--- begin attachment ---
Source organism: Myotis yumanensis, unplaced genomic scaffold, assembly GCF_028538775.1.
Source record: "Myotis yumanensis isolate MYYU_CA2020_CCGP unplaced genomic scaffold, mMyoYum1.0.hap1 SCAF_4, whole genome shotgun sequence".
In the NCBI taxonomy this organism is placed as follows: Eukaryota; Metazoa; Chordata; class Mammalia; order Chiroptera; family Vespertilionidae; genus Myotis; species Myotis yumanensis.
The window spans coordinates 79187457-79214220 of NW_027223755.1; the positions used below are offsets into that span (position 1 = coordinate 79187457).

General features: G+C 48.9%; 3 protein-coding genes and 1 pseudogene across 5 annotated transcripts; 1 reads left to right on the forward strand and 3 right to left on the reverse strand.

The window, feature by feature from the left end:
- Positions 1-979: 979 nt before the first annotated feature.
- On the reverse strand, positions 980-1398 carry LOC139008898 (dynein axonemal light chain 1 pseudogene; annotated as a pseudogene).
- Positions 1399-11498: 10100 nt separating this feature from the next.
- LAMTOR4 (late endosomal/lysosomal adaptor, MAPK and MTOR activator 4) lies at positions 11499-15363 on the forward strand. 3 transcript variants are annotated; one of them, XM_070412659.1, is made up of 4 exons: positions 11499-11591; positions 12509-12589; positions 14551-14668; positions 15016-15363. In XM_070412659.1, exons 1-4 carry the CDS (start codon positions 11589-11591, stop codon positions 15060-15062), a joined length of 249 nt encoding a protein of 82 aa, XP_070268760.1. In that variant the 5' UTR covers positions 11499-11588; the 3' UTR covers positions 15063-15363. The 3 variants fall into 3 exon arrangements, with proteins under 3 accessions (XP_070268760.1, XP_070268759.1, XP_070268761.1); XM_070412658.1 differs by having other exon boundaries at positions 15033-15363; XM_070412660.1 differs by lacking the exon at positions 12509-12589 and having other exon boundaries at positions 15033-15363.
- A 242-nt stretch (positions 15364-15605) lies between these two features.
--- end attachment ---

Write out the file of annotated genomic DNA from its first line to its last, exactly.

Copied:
Source organism: Myotis yumanensis, unplaced genomic scaffold, assembly GCF_028538775.1.
Source record: "Myotis yumanensis isolate MYYU_CA2020_CCGP unplaced genomic scaffold, mMyoYum1.0.hap1 SCAF_4, whole genome shotgun sequence".
In the NCBI taxonomy this organism is placed as follows: Eukaryota; Metazoa; Chordata; class Mammalia; order Chiroptera; family Vespertilionidae; genus Myotis; species Myotis yumanensis.
The window spans coordinates 79187457-79214220 of NW_027223755.1; the positions used below are offsets into that span (position 1 = coordinate 79187457).

General features: G+C 48.9%; 3 protein-coding genes and 1 pseudogene across 5 annotated transcripts; 1 reads left to right on the forward strand and 3 right to left on the reverse strand.

The window, feature by feature from the left end:
- Positions 1-979: 979 nt before the first annotated feature.
- On the reverse strand, positions 980-1398 carry LOC139008898 (dynein axonemal light chain 1 pseudogene; annotated as a pseudogene).
- Positions 1399-11498: 10100 nt separating this feature from the next.
- LAMTOR4 (late endosomal/lysosomal adaptor, MAPK and MTOR activator 4) lies at positions 11499-15363 on the forward strand. 3 transcript variants are annotated; one of them, XM_070412659.1, is made up of 4 exons: positions 11499-11591; positions 12509-12589; positions 14551-14668; positions 15016-15363. In XM_070412659.1, exons 1-4 carry the CDS (start codon positions 11589-11591, stop codon positions 15060-15062), a joined length of 249 nt encoding a protein of 82 aa, XP_070268760.1. In that variant the 5' UTR covers positions 11499-11588; the 3' UTR covers positions 15063-15363. The 3 variants fall into 3 exon arrangements, with proteins under 3 accessions (XP_070268760.1, XP_070268759.1, XP_070268761.1); XM_070412658.1 differs by having other exon boundaries at positions 15033-15363; XM_070412660.1 differs by lacking the exon at positions 12509-12589 and having other exon boundaries at positions 15033-15363.
- A 242-nt stretch (positions 15364-15605) lies between these two features.